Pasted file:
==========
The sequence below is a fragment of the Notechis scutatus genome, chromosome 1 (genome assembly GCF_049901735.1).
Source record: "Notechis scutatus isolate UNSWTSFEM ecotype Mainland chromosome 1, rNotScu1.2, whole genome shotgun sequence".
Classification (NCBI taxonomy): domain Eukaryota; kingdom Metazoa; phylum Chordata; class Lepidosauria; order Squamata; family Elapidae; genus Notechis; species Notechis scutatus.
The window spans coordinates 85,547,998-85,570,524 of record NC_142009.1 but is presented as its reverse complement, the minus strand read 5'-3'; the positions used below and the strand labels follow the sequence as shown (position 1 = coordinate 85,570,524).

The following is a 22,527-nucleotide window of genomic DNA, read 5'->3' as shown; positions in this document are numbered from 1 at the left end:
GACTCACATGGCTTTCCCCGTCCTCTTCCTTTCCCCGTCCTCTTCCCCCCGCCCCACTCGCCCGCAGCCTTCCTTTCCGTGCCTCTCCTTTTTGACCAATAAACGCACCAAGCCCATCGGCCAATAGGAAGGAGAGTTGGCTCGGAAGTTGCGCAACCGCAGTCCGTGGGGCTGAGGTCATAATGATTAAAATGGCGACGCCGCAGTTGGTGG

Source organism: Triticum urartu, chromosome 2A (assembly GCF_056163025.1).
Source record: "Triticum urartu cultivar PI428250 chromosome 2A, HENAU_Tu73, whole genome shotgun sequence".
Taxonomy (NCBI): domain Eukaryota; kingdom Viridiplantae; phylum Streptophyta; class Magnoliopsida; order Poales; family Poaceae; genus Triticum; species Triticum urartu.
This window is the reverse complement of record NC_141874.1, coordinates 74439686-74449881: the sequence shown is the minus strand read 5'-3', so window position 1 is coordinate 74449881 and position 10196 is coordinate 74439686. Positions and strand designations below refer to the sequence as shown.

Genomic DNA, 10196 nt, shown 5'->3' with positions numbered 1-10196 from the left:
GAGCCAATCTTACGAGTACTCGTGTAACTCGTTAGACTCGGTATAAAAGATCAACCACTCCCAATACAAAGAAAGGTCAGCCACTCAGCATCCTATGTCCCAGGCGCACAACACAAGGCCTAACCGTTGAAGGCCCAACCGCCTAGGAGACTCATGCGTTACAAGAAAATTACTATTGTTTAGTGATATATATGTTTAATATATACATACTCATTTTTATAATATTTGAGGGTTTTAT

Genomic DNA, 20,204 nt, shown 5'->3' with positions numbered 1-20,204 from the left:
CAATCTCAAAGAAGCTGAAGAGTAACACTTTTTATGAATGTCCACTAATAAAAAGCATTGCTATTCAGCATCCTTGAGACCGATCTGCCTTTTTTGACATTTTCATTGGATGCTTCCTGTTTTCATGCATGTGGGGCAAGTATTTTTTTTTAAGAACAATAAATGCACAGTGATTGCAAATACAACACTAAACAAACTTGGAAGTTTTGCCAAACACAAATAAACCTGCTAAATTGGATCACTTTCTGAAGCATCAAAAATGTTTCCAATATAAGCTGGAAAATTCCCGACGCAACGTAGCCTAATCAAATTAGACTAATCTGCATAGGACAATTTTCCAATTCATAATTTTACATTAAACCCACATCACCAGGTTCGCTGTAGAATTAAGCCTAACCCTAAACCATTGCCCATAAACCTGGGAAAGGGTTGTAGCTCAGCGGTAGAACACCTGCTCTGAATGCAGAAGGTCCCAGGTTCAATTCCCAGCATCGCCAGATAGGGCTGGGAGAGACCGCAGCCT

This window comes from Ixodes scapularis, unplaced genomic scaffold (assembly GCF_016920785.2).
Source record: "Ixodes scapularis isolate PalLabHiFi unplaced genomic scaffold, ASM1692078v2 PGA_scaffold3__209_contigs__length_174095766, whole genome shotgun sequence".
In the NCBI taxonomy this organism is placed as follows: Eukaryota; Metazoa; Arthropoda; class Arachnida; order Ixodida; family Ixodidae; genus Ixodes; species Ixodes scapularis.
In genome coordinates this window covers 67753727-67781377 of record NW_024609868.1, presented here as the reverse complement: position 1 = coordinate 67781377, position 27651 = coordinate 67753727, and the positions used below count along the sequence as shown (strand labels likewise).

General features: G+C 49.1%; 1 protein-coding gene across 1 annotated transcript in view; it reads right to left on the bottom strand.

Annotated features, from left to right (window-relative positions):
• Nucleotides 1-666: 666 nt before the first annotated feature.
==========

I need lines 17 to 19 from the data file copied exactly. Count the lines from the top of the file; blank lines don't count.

In the NCBI taxonomy this organism is placed as follows: Eukaryota; Metazoa; Arthropoda; class Arachnida; order Ixodida; family Ixodidae; genus Ixodes; species Ixodes scapularis.
In genome coordinates this window covers 67753727-67781377 of record NW_024609868.1, presented here as the reverse complement: position 1 = coordinate 67781377, position 27651 = coordinate 67753727, and the positions used below count along the sequence as shown (strand labels likewise).

General features: G+C 49.1%; 1 protein-coding gene across 1 annotated transcript in view; it reads right to left on the bottom strand.